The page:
1 abesha’s confession!

June 12, 2008 at 6:40 am 12 comments

I’ve talked about how I am not given to tears upon hearing songs. This is one of those few times in which a song made me cry.

But first, a confession!

It won’t come as a News to you I’m sure, the fact that I am not your typical Ethiopian, if you have been around this blog for the last few months. If it does, you would just have to get over it. I am an atypical Ethiopian who used to think she hates her country or country men (or both, don’t really know the difference, seeing I’m unable to sing “Ethiopia Hagere” and say ‘sew kifu’ with the same breath). There have been too many angers, resentments, etceteras, stuff my fellow-church goers at Winners International (Plc.?) used to call “gAs! niTsuh ayer yasfeligenal”.

Until, that is, my husband-to-become flew to Addis 3 years ago and we took residence at the Crown Hotel (was nearer to the countryside than any hotel in Addis; close to my office; nobody can see you! ;)).

After a long day of being stared at everywhere we go, escaping various attempts at ripping us off from drivers of every four wheel we went into, and dinning in a bar where two guys appeared to want to pick up, or take away, the sister (the kind of guys who would have tried to pass through me under normal circs. That’s the thing I notice about us Ethios. When we are seen with somebody cute/stud-like/hunky, or “tsegure liwit” – God knows how that translates as “cute” -we start glowing in the eyes of those who needed a microscope to pick us out), we decided to head back to our hotel and see what was on the menu. “They have music there,” one of the waiters suggested “at the Traditional hall!. Foreigners like it”.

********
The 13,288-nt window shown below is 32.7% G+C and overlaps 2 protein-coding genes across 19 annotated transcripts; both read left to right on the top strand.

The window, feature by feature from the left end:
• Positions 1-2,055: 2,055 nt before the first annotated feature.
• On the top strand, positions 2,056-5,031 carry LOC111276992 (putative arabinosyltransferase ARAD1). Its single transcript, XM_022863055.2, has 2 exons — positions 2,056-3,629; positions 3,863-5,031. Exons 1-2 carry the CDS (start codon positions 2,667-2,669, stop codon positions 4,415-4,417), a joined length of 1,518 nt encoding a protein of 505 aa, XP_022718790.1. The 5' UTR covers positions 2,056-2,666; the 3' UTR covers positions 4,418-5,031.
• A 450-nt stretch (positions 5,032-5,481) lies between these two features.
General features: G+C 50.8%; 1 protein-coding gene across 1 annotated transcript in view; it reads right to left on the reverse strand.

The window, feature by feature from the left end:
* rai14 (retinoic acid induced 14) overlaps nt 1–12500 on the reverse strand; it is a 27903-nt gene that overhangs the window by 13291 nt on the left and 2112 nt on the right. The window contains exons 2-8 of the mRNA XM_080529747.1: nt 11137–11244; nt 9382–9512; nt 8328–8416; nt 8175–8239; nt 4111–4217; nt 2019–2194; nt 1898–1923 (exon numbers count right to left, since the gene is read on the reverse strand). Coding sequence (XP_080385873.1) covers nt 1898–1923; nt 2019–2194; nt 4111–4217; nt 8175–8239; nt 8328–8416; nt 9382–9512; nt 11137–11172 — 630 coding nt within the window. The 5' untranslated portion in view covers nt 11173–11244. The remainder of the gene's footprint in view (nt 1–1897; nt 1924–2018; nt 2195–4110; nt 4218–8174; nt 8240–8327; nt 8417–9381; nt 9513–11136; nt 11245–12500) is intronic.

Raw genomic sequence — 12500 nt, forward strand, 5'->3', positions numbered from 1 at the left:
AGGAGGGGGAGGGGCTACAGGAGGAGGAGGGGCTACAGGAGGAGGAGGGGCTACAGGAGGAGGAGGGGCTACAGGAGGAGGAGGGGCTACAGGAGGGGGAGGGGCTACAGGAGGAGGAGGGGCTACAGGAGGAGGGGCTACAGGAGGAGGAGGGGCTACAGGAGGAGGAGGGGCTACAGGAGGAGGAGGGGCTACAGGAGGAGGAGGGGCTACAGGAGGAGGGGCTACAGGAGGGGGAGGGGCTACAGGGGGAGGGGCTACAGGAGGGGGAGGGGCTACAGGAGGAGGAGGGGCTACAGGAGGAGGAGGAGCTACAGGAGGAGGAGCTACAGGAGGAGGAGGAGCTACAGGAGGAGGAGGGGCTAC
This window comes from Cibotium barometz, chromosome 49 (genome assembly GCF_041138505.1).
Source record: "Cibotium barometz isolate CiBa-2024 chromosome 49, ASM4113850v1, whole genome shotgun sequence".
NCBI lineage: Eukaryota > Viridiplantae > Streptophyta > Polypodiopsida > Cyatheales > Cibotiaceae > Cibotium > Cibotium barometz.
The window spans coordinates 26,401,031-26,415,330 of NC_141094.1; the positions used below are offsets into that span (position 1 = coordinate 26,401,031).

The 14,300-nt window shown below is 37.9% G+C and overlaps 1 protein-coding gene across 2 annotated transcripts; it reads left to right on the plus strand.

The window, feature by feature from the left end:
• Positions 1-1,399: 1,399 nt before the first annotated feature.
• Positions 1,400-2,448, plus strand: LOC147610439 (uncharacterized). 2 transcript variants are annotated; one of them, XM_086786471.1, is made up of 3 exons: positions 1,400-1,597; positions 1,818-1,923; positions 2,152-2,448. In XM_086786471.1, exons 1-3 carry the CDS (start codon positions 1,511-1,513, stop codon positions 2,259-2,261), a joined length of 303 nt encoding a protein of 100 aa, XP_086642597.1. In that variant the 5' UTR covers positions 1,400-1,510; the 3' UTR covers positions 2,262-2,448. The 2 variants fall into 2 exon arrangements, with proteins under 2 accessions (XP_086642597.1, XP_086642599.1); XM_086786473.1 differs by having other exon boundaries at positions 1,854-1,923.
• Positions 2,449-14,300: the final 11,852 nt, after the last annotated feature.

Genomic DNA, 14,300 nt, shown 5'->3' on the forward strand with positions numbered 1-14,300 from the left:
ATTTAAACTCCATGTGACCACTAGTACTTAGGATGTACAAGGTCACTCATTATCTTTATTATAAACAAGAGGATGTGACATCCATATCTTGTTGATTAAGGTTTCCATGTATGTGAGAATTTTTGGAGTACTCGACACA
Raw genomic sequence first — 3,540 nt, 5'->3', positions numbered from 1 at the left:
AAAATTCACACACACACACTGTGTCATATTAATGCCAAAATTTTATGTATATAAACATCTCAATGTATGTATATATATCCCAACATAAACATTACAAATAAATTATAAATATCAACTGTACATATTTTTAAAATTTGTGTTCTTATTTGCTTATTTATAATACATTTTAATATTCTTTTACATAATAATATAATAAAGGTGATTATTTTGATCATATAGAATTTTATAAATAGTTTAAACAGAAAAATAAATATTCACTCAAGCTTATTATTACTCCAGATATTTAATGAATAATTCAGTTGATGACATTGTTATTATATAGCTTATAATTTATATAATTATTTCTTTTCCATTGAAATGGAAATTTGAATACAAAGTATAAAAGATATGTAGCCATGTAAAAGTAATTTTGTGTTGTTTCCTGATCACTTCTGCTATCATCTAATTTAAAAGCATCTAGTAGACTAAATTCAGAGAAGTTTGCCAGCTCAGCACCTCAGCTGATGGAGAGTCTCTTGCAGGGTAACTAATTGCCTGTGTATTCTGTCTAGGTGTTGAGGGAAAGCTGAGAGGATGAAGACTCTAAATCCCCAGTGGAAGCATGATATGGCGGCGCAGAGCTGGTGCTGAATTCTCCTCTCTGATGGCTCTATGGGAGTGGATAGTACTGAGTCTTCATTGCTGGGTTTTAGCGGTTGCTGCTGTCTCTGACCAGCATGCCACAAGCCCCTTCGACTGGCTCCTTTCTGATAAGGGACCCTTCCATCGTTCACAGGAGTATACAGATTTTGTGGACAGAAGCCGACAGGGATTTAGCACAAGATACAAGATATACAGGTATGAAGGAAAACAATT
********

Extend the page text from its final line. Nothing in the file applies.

“Why not?”, said I, made less than enthusiastic by the chilling weather & icy looks of the day but welcoming the diversion

“Why not?”, said my H-2-B excitedly

A hop, skip, and a puddle jump underneath a borrowed-umbrella later we found the restaurant; fully lighted and filled with the noisy preparation of a traditional band on the stage. Being younger & shyer than the two groups of white people who seemed to have claimed ownership of the place for the evening, we sat at the back. Ordering “tej beBirile”, we let our eyes wonder over to the various traditional paintings on the wall, lending our ear to what the loud spinster-type American lady was expertly speaking about (a comparison between Thai food and what was on the table, If I remember correctly).

That’s when the dancers came out! Apparently, three was the crowd needed. Young men in their mid 20’s; with their stuffed animal “giDaay” on their shoulder & Abonesh Ashagre’s “Gash WolaLoKo Haya” behind. Gracefully acrobatic in their colorful clothes, one of them shaking a spear playfully at me, and smiling. “I don’t know what touched me”, is how I’d put it in Amharic, if asked, and had to then translate it into bad english. It maybe the lonely feeling in a sea of strangers. The conciliatory “yager lij” smile or the tej! I simply couldn’t stop crying. It was as if i was having a crying fit; with the mind going blank, and the senses unable to defend themselves against the emotional assault I didn’t even know existed in me. As though some spell has been removed and I can see things clearly, for the first time. A clarity ephiphanic in quality, and more powerful than jumping water bodies from a broken dam.

The tears that were washing my face upset the Waiters so much that I had to be given bundles of napkins by their kindly supervisor wearing white, just as God intended! Ofcourse her sympathetic look and muttered “ayzosh” would have made things worse, hadn’t my H-2-B pressed my hand uncomfortably and whispered how the rude lady we heard praising Thai food earlier was giving me a look that plainly said “What’s her problem?!”.